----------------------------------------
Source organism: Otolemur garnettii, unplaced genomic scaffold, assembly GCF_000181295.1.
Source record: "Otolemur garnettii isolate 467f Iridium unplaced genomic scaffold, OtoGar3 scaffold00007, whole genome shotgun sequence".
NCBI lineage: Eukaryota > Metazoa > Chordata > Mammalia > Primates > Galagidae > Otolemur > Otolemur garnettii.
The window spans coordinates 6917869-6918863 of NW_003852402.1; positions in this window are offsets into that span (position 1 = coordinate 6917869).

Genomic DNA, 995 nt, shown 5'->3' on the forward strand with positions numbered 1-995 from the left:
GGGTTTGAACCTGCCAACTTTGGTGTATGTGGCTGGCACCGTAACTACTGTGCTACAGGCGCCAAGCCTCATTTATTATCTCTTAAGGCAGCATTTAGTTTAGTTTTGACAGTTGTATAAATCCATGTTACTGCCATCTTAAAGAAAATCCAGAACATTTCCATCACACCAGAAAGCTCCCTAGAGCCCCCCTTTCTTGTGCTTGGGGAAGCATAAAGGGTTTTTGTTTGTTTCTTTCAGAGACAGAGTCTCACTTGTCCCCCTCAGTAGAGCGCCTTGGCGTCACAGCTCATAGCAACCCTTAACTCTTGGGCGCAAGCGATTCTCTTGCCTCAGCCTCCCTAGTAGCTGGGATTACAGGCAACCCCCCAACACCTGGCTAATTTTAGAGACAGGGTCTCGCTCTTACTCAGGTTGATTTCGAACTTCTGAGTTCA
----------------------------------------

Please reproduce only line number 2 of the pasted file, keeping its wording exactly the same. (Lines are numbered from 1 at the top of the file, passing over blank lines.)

Source record: "Otolemur garnettii isolate 467f Iridium unplaced genomic scaffold, OtoGar3 scaffold00007, whole genome shotgun sequence".